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Cambridge Centre for Teaching and Learning


Introductory guides to teaching in 2020-21

Teaching online isn't simply a matter of 'converting' face-to-face teaching. Our introductory guides identify some differences between teaching in person and teaching online, and offer some ideas and examples of ways to make the most of each.

While these guides address accessibility considerations throughout, we would also recommend taking a look at the DRC's pages on Remote Teaching and Learning, which contain some deeper guidance and signposts to further information.

While we continue to live with disruption, there are opportunities to build on Cambridge's educational traditions to address the very distinctive challenges of teaching and studying during the pandemic. Supervision is at the heart of Cambridge education. Larger-scale teaching provides the essential broader context for this focused, personalised and flexible mode of study.

Collaborative activities (before, during or after supervisions) have both educational and wellbeing benefits for students. They can be of particular benefit to new students in developing academic proficiences and getting to know each other. Examples might include group research and presentations, peer review of work, collaborative annotation or student-led discussions.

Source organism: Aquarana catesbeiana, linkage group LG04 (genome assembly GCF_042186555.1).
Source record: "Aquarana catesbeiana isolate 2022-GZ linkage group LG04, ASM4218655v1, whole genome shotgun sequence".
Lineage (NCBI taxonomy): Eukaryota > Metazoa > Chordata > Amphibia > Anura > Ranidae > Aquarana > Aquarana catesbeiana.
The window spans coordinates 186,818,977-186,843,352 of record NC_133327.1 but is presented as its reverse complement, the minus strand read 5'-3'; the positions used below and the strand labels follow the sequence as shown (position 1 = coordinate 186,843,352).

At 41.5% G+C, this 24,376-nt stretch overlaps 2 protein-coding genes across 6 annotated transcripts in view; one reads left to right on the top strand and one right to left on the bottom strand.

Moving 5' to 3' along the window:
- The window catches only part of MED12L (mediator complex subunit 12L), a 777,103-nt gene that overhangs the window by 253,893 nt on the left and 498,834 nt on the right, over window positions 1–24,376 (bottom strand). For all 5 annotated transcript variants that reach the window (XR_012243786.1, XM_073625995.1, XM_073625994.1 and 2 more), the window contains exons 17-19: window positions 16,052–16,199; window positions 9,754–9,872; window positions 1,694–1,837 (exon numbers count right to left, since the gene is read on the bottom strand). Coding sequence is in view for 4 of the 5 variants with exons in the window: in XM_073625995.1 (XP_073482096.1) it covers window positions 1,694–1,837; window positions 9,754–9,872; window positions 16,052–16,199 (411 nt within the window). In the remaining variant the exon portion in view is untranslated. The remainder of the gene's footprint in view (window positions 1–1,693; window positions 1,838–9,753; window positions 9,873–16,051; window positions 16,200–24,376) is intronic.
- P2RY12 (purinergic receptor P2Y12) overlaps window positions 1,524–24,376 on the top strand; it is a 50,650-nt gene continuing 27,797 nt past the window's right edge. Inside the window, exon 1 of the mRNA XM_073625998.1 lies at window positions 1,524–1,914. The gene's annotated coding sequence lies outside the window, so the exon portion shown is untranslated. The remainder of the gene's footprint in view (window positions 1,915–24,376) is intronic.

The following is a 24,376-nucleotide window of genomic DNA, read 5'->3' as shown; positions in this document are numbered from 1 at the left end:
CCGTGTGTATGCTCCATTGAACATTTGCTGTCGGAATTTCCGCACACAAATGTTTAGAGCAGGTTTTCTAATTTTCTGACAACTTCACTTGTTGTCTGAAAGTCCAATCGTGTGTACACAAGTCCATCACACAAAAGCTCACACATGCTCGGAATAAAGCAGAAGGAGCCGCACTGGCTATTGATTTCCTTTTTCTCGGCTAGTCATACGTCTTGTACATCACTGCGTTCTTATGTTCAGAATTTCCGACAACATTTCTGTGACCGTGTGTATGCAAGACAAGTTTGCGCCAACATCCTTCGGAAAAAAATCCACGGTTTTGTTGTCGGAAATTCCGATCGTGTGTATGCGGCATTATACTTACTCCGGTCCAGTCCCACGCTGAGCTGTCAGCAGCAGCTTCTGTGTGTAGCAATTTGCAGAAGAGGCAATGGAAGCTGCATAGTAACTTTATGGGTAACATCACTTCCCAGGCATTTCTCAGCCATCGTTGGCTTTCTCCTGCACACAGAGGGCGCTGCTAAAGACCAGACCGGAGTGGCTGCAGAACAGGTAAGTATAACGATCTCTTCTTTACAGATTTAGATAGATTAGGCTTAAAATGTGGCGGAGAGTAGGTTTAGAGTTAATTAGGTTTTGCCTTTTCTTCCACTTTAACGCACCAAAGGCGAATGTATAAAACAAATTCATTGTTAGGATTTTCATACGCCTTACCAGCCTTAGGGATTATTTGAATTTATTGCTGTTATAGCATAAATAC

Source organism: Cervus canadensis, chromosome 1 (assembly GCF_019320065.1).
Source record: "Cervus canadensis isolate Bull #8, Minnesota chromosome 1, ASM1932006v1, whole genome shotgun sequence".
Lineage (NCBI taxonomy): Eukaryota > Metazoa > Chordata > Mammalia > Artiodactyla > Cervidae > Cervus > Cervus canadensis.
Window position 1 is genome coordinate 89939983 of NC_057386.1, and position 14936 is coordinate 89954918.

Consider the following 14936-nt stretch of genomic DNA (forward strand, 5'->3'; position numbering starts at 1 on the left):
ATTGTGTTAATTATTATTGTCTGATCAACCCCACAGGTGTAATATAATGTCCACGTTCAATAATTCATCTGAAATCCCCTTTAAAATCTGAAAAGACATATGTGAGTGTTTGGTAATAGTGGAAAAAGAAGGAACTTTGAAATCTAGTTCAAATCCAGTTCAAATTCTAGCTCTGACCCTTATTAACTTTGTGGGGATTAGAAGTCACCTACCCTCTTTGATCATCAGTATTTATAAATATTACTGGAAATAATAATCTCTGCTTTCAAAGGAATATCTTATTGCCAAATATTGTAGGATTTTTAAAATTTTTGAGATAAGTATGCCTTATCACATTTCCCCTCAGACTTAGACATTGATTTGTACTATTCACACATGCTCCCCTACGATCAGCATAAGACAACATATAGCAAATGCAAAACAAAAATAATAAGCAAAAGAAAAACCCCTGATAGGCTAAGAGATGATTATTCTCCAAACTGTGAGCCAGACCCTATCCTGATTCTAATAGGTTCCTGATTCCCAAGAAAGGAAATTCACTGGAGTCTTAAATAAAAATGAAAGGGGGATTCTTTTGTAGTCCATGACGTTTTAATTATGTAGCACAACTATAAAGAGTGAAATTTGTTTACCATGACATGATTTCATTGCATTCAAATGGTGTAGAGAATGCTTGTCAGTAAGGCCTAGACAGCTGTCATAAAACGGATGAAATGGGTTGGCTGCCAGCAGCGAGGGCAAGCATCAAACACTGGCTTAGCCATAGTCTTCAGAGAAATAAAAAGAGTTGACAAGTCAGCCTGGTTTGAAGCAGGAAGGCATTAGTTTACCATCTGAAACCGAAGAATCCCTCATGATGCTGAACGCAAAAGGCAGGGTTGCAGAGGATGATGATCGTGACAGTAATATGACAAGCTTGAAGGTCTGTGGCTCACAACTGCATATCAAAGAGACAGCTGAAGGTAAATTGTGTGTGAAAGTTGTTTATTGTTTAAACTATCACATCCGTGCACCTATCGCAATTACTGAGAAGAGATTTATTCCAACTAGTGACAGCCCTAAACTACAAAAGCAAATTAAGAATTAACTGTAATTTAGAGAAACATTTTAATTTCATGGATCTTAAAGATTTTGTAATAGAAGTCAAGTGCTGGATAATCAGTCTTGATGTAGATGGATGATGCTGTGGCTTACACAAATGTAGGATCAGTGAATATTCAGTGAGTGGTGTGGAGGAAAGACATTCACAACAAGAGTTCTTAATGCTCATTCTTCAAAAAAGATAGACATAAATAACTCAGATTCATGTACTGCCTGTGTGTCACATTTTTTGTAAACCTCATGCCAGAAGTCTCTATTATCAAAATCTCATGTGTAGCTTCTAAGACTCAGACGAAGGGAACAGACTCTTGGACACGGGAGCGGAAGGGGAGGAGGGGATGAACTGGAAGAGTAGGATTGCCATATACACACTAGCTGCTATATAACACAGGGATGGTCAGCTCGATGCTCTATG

Larger-group online teaching should include opportunities for students to engage actively with the subject matter, each other, and academic staff. 'Flipped' teaching, with a combination of synchronous and asynchronous activities, may help to develop and maintain rapport between students and lecturers through live interactions and also to realise the potential of online and self-paced learning. Short recordings, with questions which guide active listening and/or reflective activities which encourage students to make connections between topics or questions, may be designed to enable synchronous or asynchronous learning, or a combination of the two. Collaborative editing tools can provide a focus for purposeful interaction among students before, during or after live teaching sessions.

In this section

Supporting postgraduate students

Guidance for those supervising and supporting research students

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Lectures, classes and seminars

Information about large-group teaching - lectures, classes and seminars - and the differences between online and face-to-face teaching

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An introduction to how supervisions online differ from those conducted face-to-face

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Reading on screens (LibGuide)

Find out how you can make use of reading technologies and accessibility software to alleviate the effects of reading on a screen in this guide from the Libraries.

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Sourcing online readings

Guidance on how to source and link to online readings and ebooks for your students, as well as resources and information about copyright and making accessible scans.

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